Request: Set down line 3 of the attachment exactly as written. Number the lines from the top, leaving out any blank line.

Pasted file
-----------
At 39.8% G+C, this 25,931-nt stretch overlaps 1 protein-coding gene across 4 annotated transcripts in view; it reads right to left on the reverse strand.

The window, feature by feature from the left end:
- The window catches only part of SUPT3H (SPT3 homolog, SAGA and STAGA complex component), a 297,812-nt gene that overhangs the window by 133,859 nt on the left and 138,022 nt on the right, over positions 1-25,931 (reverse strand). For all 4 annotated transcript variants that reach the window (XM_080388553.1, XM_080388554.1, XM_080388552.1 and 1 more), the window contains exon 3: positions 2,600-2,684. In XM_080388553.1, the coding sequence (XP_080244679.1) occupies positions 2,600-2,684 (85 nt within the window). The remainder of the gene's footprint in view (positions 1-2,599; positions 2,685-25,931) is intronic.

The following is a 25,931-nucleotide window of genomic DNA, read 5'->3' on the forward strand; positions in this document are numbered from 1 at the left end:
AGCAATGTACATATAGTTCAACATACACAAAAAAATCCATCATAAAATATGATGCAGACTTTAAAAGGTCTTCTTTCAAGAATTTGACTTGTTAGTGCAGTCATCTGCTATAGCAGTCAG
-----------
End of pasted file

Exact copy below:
- The window catches only part of SUPT3H (SPT3 homolog, SAGA and STAGA complex component), a 297,812-nt gene that overhangs the window by 133,859 nt on the left and 138,022 nt on the right, over positions 1-25,931 (reverse strand). For all 4 annotated transcript variants that reach the window (XM_080388553.1, XM_080388554.1, XM_080388552.1 and 1 more), the window contains exon 3: positions 2,600-2,684. In XM_080388553.1, the coding sequence (XP_080244679.1) occupies positions 2,600-2,684 (85 nt within the window). The remainder of the gene's footprint in view (positions 1-2,599; positions 2,685-25,931) is intronic.